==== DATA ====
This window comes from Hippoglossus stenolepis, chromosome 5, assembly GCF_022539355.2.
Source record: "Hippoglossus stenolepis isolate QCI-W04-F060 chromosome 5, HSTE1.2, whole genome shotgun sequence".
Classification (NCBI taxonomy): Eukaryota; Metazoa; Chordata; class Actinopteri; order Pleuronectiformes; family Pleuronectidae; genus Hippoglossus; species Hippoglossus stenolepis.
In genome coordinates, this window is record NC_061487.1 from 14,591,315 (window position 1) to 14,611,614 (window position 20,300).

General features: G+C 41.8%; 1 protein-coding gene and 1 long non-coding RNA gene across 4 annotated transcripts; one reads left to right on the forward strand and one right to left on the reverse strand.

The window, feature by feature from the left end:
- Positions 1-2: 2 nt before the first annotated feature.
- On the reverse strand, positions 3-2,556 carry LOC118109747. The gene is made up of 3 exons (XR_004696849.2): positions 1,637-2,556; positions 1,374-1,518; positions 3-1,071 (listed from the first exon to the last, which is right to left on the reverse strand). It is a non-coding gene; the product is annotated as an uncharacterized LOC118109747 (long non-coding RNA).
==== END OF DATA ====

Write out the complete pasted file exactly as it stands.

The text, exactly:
This window comes from Hippoglossus stenolepis, chromosome 5, assembly GCF_022539355.2.
Source record: "Hippoglossus stenolepis isolate QCI-W04-F060 chromosome 5, HSTE1.2, whole genome shotgun sequence".
Classification (NCBI taxonomy): Eukaryota; Metazoa; Chordata; class Actinopteri; order Pleuronectiformes; family Pleuronectidae; genus Hippoglossus; species Hippoglossus stenolepis.
In genome coordinates, this window is record NC_061487.1 from 14,591,315 (window position 1) to 14,611,614 (window position 20,300).

General features: G+C 41.8%; 1 protein-coding gene and 1 long non-coding RNA gene across 4 annotated transcripts; one reads left to right on the forward strand and one right to left on the reverse strand.

The window, feature by feature from the left end:
- Positions 1-2: 2 nt before the first annotated feature.
- On the reverse strand, positions 3-2,556 carry LOC118109747. The gene is made up of 3 exons (XR_004696849.2): positions 1,637-2,556; positions 1,374-1,518; positions 3-1,071 (listed from the first exon to the last, which is right to left on the reverse strand). It is a non-coding gene; the product is annotated as an uncharacterized LOC118109747 (long non-coding RNA).